In August, political science professors Kenneth Bickers and Michael Berry predicted that Mitt Romney would win the election. They have since produced an updated model that gives a new result: an even bigger win for Romney.
New tests suggest that once a drone takes off, it may be a while before it has to land. The U.S. military has shown how drones can refuel while in the air. This ability has sparked discussions of so-called flying gas stations to be used over areas of combat in the future.
It is well-known that tanning beds have been linked to melanoma, the deadliest type of skin cancer. But now, a new study finds that indoor tanning can also lead to other types of skin cancers.
It is all bad economic news for President Barack Obama as the government’s fiscal 2012 came to an end last week with a budget deficit of $1.1 trillion, the fourth trillion-dollar deficit year of the President’s Administration.
If a school board member in New Hampshire gets his way, Friday night football will get sacked. Paul Butler of New Dover, N.H., wants to see the fall pastime banned. Butler, a retired surgeon, said football is “a dangerous game.”
Robert Gates, former Secretary of Defense under President George W. Bush, said that there is a surefire way for the United States to create a nuclear-armed Iran: Attack. Gates warned of the potentially catastrophic consequences an American or Israeli attack on Iran would pose for the Mideast.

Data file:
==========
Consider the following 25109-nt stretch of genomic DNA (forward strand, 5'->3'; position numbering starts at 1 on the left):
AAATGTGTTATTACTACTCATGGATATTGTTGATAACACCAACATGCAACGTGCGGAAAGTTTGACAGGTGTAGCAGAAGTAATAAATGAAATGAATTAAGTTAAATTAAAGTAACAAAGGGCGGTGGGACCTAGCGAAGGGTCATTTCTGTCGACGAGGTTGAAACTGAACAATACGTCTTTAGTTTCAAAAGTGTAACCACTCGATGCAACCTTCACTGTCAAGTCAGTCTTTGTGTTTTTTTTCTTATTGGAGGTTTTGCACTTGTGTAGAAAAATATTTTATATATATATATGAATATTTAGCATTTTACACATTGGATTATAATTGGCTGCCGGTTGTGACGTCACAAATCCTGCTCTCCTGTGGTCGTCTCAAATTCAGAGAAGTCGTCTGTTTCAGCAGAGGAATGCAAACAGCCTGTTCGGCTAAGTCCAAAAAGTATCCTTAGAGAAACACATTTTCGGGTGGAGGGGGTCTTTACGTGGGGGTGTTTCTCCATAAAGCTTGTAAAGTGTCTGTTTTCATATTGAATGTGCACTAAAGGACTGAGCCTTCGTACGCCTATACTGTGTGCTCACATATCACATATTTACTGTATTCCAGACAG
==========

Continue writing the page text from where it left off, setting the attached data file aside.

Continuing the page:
Every year, Glenn and Melissa Cruson of Colleyville, Texas, put on an elaborate Halloween display. But this year’s spectacle has some people upset. Despite criticism, the Crusons have no intention of taking down their display.
A Philadelphia high school student was told to leave class when she arrived wearing a Romney T-shirt. The geometry teacher at Charles Carroll High School told 16-year-old Samantha Pawlucy that wearing a Romney shirt is like “wearing a KKK shirt.”
Students across the Nation have resisted new school lunch policies largely influenced by first lady Michelle Obama. A school system in Florida thinks they may have a solution to the problem: surveillance cameras.
A new study shows that studies can’t be trusted. Researchers found that nearly 70 percent of research articles have been retracted because of fraud. Fraudulent studies have increased nearly tenfold since the 1970s.